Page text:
ommenting not as an advocate but as an expert witness, I can say that The Bell Curve is correct in all its essential facts. The graphically presented analyses of fresh data (from the National Longitudinal Survey of Youth) are consistent with the preponderance of past studies. Nowadays the factual basis of The Bell Curve is scarcely debated by the experts, who regard it as mainstream knowledge.
The most well-established facts: Individual differences in general cognitive ability are reliably measured by IQ tests. IQ is strongly related, probably more than any other single measurable trait, to many important educational, occupational, economic, and social variables. (Not mentioned in the book is that IQ is also correlated with a number of variables of the brain, including its size, electrical potentials, and rate of glucose metabolism during cognitive activity.) Individual differences in adult IQ are largely genetic, with a heritability of about 70 per cent. So far, attempts to raise IQ by educational or psychological means have failed to show appreciable lasting effects on cognitive ability and scholastic achievement. The IQ distribution in two population groups socially recognized as "black" and "white" is represented by two largely overlapping bell curves with their means separated by about 15 points, a difference not due to test bias. IQ has the same meaning and practical predictive validity for both groups. Tests do not create differences; they merely reflect them.
The conjuction of these facts is a troubling picture to most people. And rightly so. The book's penultimate chapter ("The Way We Are Headed"), in the light of the chapters that precede it, probably leaves most readers depressed and disturbed, and it should. I, for one, am not all that comforted by the final chapter's remedial recommendations for public policy, entirely sensible though they may be. In the present climate, they have a slim chance of being realized. Yet one hates to believe there may be no morally acceptable, feasible, and effective way to mitigate the most undesirable social consequences of the increasing IQ stratification of the nation's population. The phenomenon itself is almost inevitable in a technological civilization. It is simply more salient when there are large subpopulations that differ in mean IQ. The "custodial society," which the authors portray as the worst scenario for public policy (and which their recommendations are intended to prevent), is hardly an agreeable resolution to most Americans. Yet at present it seems that is "the way we are headed."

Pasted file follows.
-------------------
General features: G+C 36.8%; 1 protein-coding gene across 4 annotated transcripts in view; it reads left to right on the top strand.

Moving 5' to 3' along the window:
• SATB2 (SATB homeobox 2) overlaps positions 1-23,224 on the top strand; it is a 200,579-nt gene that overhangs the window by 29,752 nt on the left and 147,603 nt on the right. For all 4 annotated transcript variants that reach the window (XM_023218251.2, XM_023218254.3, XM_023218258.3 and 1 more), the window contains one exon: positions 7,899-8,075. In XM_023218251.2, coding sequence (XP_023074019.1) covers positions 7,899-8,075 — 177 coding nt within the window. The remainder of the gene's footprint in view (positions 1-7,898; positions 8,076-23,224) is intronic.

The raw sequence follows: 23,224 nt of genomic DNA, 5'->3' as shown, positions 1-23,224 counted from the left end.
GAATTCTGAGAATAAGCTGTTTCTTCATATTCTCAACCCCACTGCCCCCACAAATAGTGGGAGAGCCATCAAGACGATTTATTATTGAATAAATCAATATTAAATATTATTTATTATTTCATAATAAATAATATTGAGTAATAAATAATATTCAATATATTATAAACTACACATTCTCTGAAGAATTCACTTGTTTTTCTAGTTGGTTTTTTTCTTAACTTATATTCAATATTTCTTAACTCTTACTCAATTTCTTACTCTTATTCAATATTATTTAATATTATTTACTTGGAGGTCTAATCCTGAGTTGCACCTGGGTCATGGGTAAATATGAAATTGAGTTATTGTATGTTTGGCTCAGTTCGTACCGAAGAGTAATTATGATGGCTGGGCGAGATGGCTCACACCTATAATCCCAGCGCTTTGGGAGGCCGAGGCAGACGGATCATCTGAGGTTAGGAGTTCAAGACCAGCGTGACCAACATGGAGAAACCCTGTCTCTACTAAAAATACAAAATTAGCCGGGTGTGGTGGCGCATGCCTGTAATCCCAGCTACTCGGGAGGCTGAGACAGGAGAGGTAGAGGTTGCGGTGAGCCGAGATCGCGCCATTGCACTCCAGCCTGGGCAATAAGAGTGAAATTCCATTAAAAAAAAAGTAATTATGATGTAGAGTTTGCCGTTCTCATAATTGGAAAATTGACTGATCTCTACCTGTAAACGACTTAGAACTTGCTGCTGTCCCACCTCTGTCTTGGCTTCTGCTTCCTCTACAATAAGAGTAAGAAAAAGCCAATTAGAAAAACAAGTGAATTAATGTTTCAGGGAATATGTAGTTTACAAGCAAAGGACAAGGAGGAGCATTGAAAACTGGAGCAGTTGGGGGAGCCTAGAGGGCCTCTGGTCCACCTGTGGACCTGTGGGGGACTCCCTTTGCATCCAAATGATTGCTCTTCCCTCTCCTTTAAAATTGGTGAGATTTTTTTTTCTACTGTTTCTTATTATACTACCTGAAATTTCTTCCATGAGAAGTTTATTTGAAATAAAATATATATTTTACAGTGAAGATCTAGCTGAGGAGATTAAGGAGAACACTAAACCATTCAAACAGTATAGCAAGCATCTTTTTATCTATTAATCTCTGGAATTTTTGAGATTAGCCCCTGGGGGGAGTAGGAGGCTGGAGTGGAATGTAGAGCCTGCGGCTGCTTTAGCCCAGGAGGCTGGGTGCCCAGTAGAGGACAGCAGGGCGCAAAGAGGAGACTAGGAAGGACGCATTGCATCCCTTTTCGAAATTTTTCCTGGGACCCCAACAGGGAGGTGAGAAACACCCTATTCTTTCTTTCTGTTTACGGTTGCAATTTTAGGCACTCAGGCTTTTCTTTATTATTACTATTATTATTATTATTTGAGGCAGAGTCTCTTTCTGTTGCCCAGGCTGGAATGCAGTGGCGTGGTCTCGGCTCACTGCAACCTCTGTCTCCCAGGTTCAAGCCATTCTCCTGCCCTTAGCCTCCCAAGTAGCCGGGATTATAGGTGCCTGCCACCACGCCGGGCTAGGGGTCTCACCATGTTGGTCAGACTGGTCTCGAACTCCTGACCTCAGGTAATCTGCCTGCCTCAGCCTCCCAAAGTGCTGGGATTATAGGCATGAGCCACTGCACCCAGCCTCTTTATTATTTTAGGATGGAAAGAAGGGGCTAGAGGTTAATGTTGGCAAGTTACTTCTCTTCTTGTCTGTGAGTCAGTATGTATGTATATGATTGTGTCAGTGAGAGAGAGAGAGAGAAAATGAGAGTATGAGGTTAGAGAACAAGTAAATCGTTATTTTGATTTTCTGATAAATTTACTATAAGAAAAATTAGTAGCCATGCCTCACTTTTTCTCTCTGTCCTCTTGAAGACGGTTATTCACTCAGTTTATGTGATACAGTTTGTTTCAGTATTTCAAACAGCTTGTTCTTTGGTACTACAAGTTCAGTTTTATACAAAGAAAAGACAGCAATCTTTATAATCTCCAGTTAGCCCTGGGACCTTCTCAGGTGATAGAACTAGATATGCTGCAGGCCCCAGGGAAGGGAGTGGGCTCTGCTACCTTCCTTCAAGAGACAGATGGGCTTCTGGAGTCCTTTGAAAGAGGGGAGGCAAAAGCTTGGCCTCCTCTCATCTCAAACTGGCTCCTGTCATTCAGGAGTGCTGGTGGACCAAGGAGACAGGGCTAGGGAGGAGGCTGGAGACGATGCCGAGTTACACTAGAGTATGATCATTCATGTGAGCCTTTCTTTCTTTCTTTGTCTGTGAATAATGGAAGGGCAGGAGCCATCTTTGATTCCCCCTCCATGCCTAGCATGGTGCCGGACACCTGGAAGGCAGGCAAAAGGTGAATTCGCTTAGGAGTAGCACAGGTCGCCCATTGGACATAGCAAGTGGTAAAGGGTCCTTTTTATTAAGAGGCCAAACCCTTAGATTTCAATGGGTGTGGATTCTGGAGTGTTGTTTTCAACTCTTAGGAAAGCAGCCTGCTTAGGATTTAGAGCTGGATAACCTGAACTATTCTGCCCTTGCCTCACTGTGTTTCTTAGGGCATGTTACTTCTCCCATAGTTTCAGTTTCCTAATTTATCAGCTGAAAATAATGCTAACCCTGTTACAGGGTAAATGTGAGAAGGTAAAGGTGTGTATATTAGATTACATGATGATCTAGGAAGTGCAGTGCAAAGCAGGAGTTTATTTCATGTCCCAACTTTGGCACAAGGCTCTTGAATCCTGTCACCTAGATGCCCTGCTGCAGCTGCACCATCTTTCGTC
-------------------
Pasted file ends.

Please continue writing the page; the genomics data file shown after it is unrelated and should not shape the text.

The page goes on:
The topic of race differences in IQ occupies only a fraction of The Bell Curve and is not at all essential to its main argument. All the socially important correlates of IQ are demonstrated in the white population sample. But the mass media have pounced exclusively on the race issue and, with a few notable exceptions, by and large have gone into paroxysms of denial, trashing the factual basis of The Bell Curve in every conceivable way, as if obeying a categorical imperative to inoculate the public against it.